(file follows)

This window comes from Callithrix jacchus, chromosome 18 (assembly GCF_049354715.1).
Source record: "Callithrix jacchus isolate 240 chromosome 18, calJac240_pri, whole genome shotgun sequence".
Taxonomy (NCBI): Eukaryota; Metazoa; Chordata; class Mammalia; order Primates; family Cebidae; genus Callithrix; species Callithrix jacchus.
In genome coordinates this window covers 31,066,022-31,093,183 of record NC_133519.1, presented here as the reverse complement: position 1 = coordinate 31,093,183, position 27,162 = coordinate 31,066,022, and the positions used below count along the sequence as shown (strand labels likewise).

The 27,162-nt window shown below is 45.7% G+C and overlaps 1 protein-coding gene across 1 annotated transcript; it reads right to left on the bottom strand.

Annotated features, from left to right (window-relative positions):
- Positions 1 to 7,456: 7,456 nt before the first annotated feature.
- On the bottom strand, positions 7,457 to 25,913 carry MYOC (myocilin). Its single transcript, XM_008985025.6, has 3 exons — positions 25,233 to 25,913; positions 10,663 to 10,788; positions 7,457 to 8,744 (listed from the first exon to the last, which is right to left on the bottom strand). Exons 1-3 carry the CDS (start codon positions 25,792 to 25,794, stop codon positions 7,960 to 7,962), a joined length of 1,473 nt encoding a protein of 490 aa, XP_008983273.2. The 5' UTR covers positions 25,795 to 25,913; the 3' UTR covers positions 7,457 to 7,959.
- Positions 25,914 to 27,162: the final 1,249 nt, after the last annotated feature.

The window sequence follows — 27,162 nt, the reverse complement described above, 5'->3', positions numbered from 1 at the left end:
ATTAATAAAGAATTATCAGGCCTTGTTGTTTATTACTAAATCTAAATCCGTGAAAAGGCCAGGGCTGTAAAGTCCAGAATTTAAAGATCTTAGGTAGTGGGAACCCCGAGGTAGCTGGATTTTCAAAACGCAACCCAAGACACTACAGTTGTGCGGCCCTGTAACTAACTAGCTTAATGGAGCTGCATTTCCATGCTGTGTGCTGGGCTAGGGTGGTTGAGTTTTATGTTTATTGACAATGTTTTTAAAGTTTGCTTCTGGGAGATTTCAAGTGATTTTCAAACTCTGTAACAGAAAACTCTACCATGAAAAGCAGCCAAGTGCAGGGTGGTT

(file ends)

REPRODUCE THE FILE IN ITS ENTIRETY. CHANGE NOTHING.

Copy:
This window comes from Callithrix jacchus, chromosome 18 (assembly GCF_049354715.1).
Source record: "Callithrix jacchus isolate 240 chromosome 18, calJac240_pri, whole genome shotgun sequence".
Taxonomy (NCBI): Eukaryota; Metazoa; Chordata; class Mammalia; order Primates; family Cebidae; genus Callithrix; species Callithrix jacchus.
In genome coordinates this window covers 31,066,022-31,093,183 of record NC_133519.1, presented here as the reverse complement: position 1 = coordinate 31,093,183, position 27,162 = coordinate 31,066,022, and the positions used below count along the sequence as shown (strand labels likewise).

The 27,162-nt window shown below is 45.7% G+C and overlaps 1 protein-coding gene across 1 annotated transcript; it reads right to left on the bottom strand.

Annotated features, from left to right (window-relative positions):
- Positions 1 to 7,456: 7,456 nt before the first annotated feature.
- On the bottom strand, positions 7,457 to 25,913 carry MYOC (myocilin). Its single transcript, XM_008985025.6, has 3 exons — positions 25,233 to 25,913; positions 10,663 to 10,788; positions 7,457 to 8,744 (listed from the first exon to the last, which is right to left on the bottom strand). Exons 1-3 carry the CDS (start codon positions 25,792 to 25,794, stop codon positions 7,960 to 7,962), a joined length of 1,473 nt encoding a protein of 490 aa, XP_008983273.2. The 5' UTR covers positions 25,795 to 25,913; the 3' UTR covers positions 7,457 to 7,959.
- Positions 25,914 to 27,162: the final 1,249 nt, after the last annotated feature.

The window sequence follows — 27,162 nt, the reverse complement described above, 5'->3', positions numbered from 1 at the left end:
ATTAATAAAGAATTATCAGGCCTTGTTGTTTATTACTAAATCTAAATCCGTGAAAAGGCCAGGGCTGTAAAGTCCAGAATTTAAAGATCTTAGGTAGTGGGAACCCCGAGGTAGCTGGATTTTCAAAACGCAACCCAAGACACTACAGTTGTGCGGCCCTGTAACTAACTAGCTTAATGGAGCTGCATTTCCATGCTGTGTGCTGGGCTAGGGTGGTTGAGTTTTATGTTTATTGACAATGTTTTTAAAGTTTGCTTCTGGGAGATTTCAAGTGATTTTCAAACTCTGTAACAGAAAACTCTACCATGAAAAGCAGCCAAGTGCAGGGTGGTT